AMHERST, Mass. - Sugars can be converted to electricity with an efficiency much higher than previously known, according to researchers at the University of Massachusetts Amherst. Professor Derek Lovley and postdoctoral researcher Swades Chaudhuri have discovered a microorganism that is capable of stable, long-term electricity production by oxidizing carbohydrates. The organism, Rhodoferax ferrireducens, transfers electrons directly onto an electrode as it metabolizes sugar into electricity, producing carbon dioxide as a byproduct. Chaudhuri’s and Lovley’s findings will appear in the October issue of Nature Biotechnology.
AMHERST, Mass. – The University of Massachusetts Amherst raised a record $35.2 million in private donations for the fiscal year ending June 30. That amount far surpassed last year’s total of $20.1 million, and exceeded the previous high of $30.3 million recorded in FY 2001, the final year of the University’s recent comprehensive capital campaign.
AMHERST, Mass. – Police at the University of Massachusetts Amherst are joining in the statewide Governor’s Highway Safety Bureau’s "Click It or Ticket" campaign to make sure drivers and their passengers are using seatbelts. UMass police will conduct the campaign Sept. 2-7.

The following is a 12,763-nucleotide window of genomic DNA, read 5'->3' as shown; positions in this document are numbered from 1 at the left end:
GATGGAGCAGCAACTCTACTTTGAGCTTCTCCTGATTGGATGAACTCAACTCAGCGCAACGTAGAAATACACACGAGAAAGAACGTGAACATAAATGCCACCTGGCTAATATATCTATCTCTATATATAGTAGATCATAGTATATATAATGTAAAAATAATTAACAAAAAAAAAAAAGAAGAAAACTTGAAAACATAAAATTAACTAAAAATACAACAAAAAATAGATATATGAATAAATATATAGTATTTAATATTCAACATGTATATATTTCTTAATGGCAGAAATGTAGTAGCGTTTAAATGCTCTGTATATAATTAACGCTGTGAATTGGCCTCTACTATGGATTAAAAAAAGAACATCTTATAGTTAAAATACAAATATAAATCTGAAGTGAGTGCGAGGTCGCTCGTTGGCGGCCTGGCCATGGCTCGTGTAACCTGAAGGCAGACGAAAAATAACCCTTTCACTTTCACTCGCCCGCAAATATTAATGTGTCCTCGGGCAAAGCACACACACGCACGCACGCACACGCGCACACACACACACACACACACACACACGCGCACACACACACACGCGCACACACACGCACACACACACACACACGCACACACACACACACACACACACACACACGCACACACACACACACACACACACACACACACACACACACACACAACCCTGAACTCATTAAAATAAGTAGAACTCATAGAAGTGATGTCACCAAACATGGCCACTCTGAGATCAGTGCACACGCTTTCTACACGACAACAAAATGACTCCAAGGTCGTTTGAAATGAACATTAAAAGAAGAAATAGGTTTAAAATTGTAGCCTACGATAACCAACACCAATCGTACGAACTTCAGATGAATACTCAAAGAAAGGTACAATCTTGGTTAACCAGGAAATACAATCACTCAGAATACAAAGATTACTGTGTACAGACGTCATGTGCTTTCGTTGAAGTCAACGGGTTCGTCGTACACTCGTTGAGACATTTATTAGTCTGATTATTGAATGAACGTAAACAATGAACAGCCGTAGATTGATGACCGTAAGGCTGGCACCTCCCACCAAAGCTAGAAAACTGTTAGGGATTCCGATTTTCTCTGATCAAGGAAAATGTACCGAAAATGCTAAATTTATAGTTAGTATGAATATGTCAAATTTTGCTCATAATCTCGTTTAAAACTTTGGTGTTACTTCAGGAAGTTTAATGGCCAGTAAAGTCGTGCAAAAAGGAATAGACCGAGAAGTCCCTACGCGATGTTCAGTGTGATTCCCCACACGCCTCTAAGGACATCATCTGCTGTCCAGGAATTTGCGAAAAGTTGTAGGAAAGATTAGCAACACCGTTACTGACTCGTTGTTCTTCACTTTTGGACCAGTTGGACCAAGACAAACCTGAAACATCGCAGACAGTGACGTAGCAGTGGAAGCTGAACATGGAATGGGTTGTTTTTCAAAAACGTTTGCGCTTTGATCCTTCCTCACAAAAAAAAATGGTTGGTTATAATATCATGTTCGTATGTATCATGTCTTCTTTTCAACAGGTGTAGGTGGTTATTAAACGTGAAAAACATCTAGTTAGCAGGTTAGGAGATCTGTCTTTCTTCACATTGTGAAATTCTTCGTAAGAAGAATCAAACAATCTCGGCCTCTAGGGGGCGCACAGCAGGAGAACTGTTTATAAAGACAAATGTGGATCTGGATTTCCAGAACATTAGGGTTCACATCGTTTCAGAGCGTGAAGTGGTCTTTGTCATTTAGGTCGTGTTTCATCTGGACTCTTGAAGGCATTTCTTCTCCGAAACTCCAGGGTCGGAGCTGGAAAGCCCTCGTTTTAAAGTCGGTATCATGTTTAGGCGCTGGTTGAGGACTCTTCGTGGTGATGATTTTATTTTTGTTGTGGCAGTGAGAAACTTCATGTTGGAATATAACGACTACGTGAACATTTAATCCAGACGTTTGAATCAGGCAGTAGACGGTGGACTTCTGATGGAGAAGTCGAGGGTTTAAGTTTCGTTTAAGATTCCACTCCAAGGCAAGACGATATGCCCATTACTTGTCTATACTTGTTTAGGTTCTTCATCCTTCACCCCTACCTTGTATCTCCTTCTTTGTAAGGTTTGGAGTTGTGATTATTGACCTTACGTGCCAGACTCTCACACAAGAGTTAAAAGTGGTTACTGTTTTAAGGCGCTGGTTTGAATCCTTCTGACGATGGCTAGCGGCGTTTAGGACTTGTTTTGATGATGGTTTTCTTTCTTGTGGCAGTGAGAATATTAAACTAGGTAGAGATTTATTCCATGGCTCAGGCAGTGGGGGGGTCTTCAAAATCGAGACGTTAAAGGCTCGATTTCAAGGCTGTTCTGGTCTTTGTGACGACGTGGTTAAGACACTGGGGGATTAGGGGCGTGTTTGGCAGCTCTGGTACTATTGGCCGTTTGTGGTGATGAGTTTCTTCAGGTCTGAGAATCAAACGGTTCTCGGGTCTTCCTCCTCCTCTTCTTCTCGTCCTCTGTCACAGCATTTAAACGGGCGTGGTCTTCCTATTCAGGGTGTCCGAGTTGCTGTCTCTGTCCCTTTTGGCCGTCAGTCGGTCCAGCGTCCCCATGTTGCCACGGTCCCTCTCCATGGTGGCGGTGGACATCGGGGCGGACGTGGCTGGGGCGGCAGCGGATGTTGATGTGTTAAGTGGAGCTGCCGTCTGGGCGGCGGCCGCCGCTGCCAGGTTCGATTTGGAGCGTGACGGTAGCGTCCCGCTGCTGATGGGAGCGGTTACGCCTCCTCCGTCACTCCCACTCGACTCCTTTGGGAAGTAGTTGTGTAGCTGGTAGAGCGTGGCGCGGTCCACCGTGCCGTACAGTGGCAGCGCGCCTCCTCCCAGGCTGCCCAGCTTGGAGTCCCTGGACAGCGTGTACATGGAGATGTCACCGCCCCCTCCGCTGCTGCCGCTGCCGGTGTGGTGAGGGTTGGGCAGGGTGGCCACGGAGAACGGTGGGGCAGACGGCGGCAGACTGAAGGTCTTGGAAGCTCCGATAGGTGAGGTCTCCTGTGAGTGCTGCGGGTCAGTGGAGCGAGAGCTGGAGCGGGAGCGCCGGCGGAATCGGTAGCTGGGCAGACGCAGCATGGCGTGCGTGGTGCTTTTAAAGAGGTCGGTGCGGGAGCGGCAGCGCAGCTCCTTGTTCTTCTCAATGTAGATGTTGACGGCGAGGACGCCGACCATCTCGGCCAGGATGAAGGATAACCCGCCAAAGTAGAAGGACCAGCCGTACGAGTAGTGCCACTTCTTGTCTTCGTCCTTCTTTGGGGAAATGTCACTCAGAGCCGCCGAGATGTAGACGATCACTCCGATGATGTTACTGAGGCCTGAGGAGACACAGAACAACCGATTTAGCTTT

AMHERST, Mass. – University of Massachusetts Amherst Police Chief Barbara O’ Connor has been granted a paid Professional Improvement Leave, effective Aug. 17 to Dec. 27. Michael Gargano, vice chancellor for student affairs and campus life, made the announcement.
AMHERST, Mass. – Life can survive and thrive at higher temperatures than previously thought, remaining stable at 130 degrees C (266 degrees F) and reproducing at temperatures as high as 121C (250 degrees F), according to research conducted by two University of Massachusetts Amherst microbiologists. The information gathered by Professor Derek Lovley and postdoctoral researcher Kazem Kashefi has implications not only for understanding when and where life evolved on Earth and how deep in the planet’s subsurface life exists, but also for determining the potential for life on other, hotter planets, particularly Mars. Their work was funded by the National Science Foundation through a Life in Extreme Environments grant and will appear in the Aug. 15 issue of Science.
AMHERST, Mass. – Charlena Seymour, senior vice chancellor for academic affairs and provost at the University of Massachusetts Amherst, today announced several administrative changes concerning research affairs and outreach at the University.
AMHERST, Mass. - John V. Lombardi, chancellor of the University of Massachusetts Amherst, will be the guest on the public affairs television program "The State We’re In," on WGBY-TV, channel 57, on Friday, Aug. 1 at 7:30 p.m. WGBY is the local public television station in Springfield. Lombardi will be interviewed on a wide range of subjects by program host Jim Madigan.